You Should Be Playing
Mage: The Ascension
Get up and fight.
Four words broadcasted into the depths of the subconscious of two hundred office drones, and the results are electrifying. Like a raging human wave, they surge forward, destroying everything around them. They did not need to understand the words to follow them, as they were spoken in a language handed down from Heaven itself to the secret followers of Hermes the Thrice-Blessed and inscribed into the roots of all human consciousness – a primordial ur-command for violence.
Not that the hacker tuned into Reality 2.0 to your left believes an ounce of that truth, your Truth, but he did not have to believe to blast your words into the minds of two hundred people, connected in his Truth to the simple local area hub on the simulation that is this existence. In any other world, at any other time, your two differing Truths would make you the direst of enemies, but not here. Not now. The Technocracy made sure of that, and now their office drones are the perfect cover for your private little war against their status quo.
They call you criminal, terrorist, Reality Deviant. You smile as you prepare your incantations, grasping your staff and calling forth the seven secret names of Archangel Michael. You are all those things they call you, but one more.
You are a wizard. And it is time to show them what happens to those who meddle in your affairs.
Mage: the Ascension was the third game released in White Wolf’s World of Darkness line of RPGs. Written by Stewart Wieck with Chris Early and Stephan Wieck in 1993, Mage: the Ascension rounded out the personal horror of Vampire: the Masquerade and savage horror of Werewolf: the Apocalypse with a game about cosmic truth struggling against paradox.
Currently out of print for over a decade, the third edition of Mage: the Ascension can still be purchased in many friendly local gaming stores for its retail price of $29.99. It is also available in PDF format on DriveThruRPG for $17.99. Many of its library of supplements over its ten year publication can also be purchased on DriveThruRPG for varying prices.
Breaking from the horror mold of the two previous games, Mage: the Ascension was a fundamentally modern, urban fantasy game that quickly surged to immense popularity. Mage ran from 1993 to 2004, with a second edition in 1995 and a Revised edition in 2000. During this time, and well after it ended in 2004, Mage competed with Vampire as White Wolf’s top selling game and was frequently held up as one of White Wolf’s best products. The setting’s innovation and the flexibility of its Magick system were both critically acclaimed. Even in the years after its line was cancelled, Mage: the Ascension remains popular in the hobby – possibly even to the detriment of the New World of Darkness’s Mage: the Awakening.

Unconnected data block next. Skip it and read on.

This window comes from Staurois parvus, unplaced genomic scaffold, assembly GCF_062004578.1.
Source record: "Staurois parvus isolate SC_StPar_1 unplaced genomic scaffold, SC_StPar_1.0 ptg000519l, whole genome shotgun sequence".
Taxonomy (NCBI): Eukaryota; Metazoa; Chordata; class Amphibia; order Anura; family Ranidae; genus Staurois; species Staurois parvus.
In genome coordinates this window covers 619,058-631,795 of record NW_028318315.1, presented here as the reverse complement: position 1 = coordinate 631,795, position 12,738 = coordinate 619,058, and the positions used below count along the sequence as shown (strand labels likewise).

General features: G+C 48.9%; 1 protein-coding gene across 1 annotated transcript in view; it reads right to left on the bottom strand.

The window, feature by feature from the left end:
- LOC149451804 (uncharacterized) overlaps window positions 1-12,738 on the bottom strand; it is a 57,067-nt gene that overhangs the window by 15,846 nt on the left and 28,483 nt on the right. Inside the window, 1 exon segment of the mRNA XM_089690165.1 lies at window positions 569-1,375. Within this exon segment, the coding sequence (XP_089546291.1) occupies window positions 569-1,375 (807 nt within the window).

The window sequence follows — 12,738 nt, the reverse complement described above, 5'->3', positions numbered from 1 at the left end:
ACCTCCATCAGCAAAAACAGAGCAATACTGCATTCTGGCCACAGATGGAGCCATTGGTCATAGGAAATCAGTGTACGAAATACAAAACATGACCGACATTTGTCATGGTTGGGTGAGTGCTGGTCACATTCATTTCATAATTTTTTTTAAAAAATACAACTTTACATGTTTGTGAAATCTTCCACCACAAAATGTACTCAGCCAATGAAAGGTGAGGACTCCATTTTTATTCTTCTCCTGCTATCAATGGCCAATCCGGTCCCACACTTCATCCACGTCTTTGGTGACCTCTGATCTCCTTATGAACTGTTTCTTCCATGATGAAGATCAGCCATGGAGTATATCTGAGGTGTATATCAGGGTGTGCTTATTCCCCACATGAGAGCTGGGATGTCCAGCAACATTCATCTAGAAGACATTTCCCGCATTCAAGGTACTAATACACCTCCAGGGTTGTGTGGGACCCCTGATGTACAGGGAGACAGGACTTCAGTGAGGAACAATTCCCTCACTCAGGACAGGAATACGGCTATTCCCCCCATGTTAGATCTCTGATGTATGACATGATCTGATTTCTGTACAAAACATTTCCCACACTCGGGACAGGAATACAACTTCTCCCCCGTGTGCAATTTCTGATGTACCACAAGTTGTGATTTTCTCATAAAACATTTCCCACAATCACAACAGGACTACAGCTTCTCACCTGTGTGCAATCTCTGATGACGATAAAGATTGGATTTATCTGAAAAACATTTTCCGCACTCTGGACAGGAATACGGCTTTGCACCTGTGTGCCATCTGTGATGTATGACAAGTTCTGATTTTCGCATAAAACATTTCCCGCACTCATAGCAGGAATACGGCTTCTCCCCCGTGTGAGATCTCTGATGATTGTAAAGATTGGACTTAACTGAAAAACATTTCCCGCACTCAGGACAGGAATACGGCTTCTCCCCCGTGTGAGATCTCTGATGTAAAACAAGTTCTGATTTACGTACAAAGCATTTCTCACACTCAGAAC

Recently, a deluxe 20th Anniversary Edition was successfully funded on Kickstarter, allowing Onyx Path Publishing to go forward with update the game for the modern day. Alluding to its popularity, the campaign raised over $650,000, falling just shy of Onyx Path’s record for its most successful campaign to date (an honor held by Exalted 3rd Edition).
Mage: the Ascension is a game of wonder and magic in a dark reflection of the modern world. At the root of Ascension’s setting is the concept that Reality is not nearly as well-defined as humanity has been led to believe. Reality is, in fact, defined by the consensual set of beliefs held by humanity, an entirely optional set of rules that allows humans to interact with each other and their surroundings in terms they can mutually understand.
The World of Darkness is peopled by billions of Sleepers, each held tight in their warm embrace of a sane, comfortable reality that is filled with perpetual disappointment and failure. Sometimes, however, a person of sufficient will and imagination reaches past that reality into something greater, Awakening their mind to the true nature of existence. These persons, their own knowledge of the world shattered and replaced by a new and different viewpoint, are Mages, capable of changing the fundamental nature of the existence around them. And the world does not necessarily take kindly to this change.